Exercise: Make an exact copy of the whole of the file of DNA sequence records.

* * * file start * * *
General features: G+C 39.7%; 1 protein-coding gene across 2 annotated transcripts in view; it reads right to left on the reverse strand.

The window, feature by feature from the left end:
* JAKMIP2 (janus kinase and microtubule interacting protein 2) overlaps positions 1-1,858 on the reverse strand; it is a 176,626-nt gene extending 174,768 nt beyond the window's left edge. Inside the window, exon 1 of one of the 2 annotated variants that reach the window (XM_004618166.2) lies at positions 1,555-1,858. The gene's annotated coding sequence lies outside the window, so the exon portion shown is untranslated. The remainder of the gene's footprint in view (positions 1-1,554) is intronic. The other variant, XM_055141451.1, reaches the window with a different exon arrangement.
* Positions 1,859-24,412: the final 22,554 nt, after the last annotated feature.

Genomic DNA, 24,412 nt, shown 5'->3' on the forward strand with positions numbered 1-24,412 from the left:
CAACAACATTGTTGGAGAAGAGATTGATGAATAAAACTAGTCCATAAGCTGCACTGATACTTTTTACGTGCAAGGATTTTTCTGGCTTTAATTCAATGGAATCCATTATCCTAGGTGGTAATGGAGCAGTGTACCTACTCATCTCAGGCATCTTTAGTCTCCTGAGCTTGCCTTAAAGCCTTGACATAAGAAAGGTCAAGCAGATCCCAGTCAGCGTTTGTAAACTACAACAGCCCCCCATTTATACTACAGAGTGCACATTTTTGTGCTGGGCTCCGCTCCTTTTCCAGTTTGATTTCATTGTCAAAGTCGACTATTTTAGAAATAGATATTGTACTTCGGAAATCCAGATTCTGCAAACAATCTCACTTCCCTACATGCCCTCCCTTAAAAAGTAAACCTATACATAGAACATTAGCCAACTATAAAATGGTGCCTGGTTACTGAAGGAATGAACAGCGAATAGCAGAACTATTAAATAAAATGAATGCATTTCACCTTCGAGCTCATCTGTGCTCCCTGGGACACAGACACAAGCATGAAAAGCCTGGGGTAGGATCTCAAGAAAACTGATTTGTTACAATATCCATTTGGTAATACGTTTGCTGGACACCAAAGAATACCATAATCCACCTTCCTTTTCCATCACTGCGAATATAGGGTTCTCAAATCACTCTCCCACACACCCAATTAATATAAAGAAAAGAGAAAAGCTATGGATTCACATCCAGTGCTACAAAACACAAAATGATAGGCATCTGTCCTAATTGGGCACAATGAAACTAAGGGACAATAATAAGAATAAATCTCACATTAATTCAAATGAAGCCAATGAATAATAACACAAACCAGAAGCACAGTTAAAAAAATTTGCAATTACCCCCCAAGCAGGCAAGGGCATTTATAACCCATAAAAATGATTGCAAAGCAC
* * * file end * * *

General features: G+C 39.7%; 1 protein-coding gene across 2 annotated transcripts in view; it reads right to left on the reverse strand.

The window, feature by feature from the left end:
* JAKMIP2 (janus kinase and microtubule interacting protein 2) overlaps positions 1-1,858 on the reverse strand; it is a 176,626-nt gene extending 174,768 nt beyond the window's left edge. Inside the window, exon 1 of one of the 2 annotated variants that reach the window (XM_004618166.2) lies at positions 1,555-1,858. The gene's annotated coding sequence lies outside the window, so the exon portion shown is untranslated. The remainder of the gene's footprint in view (positions 1-1,554) is intronic. The other variant, XM_055141451.1, reaches the window with a different exon arrangement.
* Positions 1,859-24,412: the final 22,554 nt, after the last annotated feature.

Genomic DNA, 24,412 nt, shown 5'->3' on the forward strand with positions numbered 1-24,412 from the left:
CAACAACATTGTTGGAGAAGAGATTGATGAATAAAACTAGTCCATAAGCTGCACTGATACTTTTTACGTGCAAGGATTTTTCTGGCTTTAATTCAATGGAATCCATTATCCTAGGTGGTAATGGAGCAGTGTACCTACTCATCTCAGGCATCTTTAGTCTCCTGAGCTTGCCTTAAAGCCTTGACATAAGAAAGGTCAAGCAGATCCCAGTCAGCGTTTGTAAACTACAACAGCCCCCCATTTATACTACAGAGTGCACATTTTTGTGCTGGGCTCCGCTCCTTTTCCAGTTTGATTTCATTGTCAAAGTCGACTATTTTAGAAATAGATATTGTACTTCGGAAATCCAGATTCTGCAAACAATCTCACTTCCCTACATGCCCTCCCTTAAAAAGTAAACCTATACATAGAACATTAGCCAACTATAAAATGGTGCCTGGTTACTGAAGGAATGAACAGCGAATAGCAGAACTATTAAATAAAATGAATGCATTTCACCTTCGAGCTCATCTGTGCTCCCTGGGACACAGACACAAGCATGAAAAGCCTGGGGTAGGATCTCAAGAAAACTGATTTGTTACAATATCCATTTGGTAATACGTTTGCTGGACACCAAAGAATACCATAATCCACCTTCCTTTTCCATCACTGCGAATATAGGGTTCTCAAATCACTCTCCCACACACCCAATTAATATAAAGAAAAGAGAAAAGCTATGGATTCACATCCAGTGCTACAAAACACAAAATGATAGGCATCTGTCCTAATTGGGCACAATGAAACTAAGGGACAATAATAAGAATAAATCTCACATTAATTCAAATGAAGCCAATGAATAATAACACAAACCAGAAGCACAGTTAAAAAAATTTGCAATTACCCCCCAAGCAGGCAAGGGCATTTATAACCCATAAAAATGATTGCAAAGCAC